Late last month, the Voorhees Township Planning Board again heard testimony on a proposed opioid treatment center whose owner has applied for a site at 200 West Somerdale Road.
The meeting was the third consecutive session in which the planning board continued to hear testimony from Affinity Healthcare Group Voorhees regarding its land use application at the site. At the conclusion of the Sept. 22 meeting, the board heard comments about the site and had questions for Affinity.
According to program sponsor Ronald Martin, Affinity has testified that its peak hours for patient visits and dispensing of medication would be from 5 to 9:30 a.m. Affinity anticipates an average of 275 patients per day, but testified the facility would be able to handle as many as 600, if needed.
Board member Jason Ravitz again questioned how many people per day Affinity anticipates at the facility, and Martin said Affinity’s numbers may be an overestimate. He cited one of its facilities in Virginia that offered a similar estimate but currently has one-third of that number.
“This is the reason I don’t estimate and I don’t guess,” Martin said. “Our Franklin, Virginia, facility … was estimated to have approximately 250 to 500 patients. The patient count of that facility to this day is 73; that’s why we don’t guess.”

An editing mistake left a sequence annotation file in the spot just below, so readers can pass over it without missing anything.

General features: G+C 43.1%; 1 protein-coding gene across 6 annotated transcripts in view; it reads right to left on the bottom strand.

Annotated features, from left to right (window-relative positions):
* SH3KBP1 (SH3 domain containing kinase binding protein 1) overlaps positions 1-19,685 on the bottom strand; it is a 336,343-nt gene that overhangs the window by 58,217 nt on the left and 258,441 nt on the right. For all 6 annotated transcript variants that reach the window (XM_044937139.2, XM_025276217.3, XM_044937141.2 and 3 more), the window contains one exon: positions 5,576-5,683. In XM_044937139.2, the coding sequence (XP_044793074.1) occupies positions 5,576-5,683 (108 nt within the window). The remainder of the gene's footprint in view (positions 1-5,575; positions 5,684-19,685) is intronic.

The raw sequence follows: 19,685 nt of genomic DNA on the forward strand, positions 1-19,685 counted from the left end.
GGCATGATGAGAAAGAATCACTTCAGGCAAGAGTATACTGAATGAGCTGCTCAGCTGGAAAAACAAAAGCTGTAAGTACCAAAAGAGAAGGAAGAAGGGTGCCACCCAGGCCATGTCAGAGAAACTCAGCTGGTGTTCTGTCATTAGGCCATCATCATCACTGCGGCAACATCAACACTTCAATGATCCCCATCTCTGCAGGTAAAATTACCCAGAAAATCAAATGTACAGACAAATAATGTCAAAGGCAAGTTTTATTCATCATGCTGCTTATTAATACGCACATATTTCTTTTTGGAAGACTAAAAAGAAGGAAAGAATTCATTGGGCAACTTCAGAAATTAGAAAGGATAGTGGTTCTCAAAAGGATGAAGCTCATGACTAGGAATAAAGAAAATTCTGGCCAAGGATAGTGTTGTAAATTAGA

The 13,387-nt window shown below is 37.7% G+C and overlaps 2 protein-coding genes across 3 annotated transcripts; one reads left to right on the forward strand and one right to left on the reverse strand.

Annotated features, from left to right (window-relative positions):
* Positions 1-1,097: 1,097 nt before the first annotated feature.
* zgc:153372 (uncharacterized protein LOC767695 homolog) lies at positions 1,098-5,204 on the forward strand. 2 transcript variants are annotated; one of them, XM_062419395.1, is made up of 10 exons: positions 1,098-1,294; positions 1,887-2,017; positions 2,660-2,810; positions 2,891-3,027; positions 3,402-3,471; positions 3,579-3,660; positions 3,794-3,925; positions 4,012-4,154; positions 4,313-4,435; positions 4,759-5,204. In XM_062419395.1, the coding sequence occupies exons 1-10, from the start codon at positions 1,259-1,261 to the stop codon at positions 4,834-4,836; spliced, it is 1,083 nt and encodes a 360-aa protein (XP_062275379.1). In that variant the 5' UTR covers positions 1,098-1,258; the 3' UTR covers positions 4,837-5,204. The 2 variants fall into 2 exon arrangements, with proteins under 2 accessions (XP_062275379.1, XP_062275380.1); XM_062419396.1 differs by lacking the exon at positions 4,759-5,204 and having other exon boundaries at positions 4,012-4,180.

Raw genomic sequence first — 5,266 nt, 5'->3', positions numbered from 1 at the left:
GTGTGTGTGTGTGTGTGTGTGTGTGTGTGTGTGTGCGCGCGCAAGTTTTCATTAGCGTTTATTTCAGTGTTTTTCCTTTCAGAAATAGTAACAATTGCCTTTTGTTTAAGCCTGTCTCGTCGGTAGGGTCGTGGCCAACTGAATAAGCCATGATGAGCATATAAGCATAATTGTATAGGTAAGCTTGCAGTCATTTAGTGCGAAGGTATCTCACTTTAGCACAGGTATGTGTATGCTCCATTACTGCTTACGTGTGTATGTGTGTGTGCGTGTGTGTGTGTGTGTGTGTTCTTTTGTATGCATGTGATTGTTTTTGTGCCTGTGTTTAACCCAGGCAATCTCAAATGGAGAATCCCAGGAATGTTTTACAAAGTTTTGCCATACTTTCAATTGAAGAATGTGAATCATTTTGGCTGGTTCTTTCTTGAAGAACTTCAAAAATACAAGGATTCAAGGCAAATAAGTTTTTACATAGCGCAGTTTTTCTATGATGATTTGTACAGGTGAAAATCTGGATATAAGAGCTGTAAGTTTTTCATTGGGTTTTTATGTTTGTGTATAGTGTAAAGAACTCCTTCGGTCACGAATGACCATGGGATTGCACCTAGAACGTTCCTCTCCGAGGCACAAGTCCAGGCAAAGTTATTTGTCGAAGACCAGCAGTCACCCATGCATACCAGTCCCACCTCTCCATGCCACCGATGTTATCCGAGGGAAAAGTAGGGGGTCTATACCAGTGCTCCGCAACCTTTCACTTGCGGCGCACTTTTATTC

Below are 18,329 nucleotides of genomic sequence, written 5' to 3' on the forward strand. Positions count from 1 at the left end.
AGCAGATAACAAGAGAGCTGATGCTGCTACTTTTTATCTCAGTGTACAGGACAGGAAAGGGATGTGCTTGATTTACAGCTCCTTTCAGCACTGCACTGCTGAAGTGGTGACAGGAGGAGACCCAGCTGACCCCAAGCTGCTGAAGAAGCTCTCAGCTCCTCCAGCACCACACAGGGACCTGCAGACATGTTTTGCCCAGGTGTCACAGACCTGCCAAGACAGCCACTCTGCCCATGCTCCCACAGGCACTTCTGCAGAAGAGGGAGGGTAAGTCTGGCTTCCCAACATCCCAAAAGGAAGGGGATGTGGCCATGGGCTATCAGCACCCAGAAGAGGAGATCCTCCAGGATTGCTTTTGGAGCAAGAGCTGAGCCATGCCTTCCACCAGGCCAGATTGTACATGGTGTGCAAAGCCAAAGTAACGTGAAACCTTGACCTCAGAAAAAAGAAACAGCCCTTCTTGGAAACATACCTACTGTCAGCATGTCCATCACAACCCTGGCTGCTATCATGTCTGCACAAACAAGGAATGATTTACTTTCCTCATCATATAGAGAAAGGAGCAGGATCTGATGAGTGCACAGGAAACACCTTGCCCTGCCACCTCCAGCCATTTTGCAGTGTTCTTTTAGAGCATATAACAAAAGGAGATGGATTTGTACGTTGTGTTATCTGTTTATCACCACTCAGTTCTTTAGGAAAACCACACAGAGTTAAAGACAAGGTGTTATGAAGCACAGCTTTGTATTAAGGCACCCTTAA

Ravitz said he’s not familiar with the Franklin, Virginia location, but that a municipality such as Voorhees with more than 30,000 residents would possibly raise those estimates, especially since New Jersey is the densest state in the country. Residents of Cherry Hill, Camden and other Camden County municipalities would likely visit the facility.
Another topic of intense debate on the proposed center was Solicitor Stuart Platt’s reminder to Affinity representatives that the site is approximately a half-mile away from Osage Elementary School. But Martin said he did not believe the proximity of the proposed treatment center to the school was relevant to the application.
“We knew that the school was there and we determined that it was not going to be an issue,” he noted. “Our patients have not demonstrated that they pose any risk to children.”
Martin added that he does not understand the relevance of the site’s proximity to the school unless Platt was “trying to say that [Affinity’s] population is predisposed to crime … or that every one of our patients is going to try to rob an elementary school or kidnap someone.”
Platt immediately shot down those accusations, saying he simply asked if Affinity had explored the issue.
“I think that it’s going to be a very, very important question for the public to determine if in fact there is any impact by having a methadone, outpatient clinic within a half-mile from a school,” he said.
The board will meet again Wednesday, Oct. 14, for further public comment before an anticipated decision regarding the application.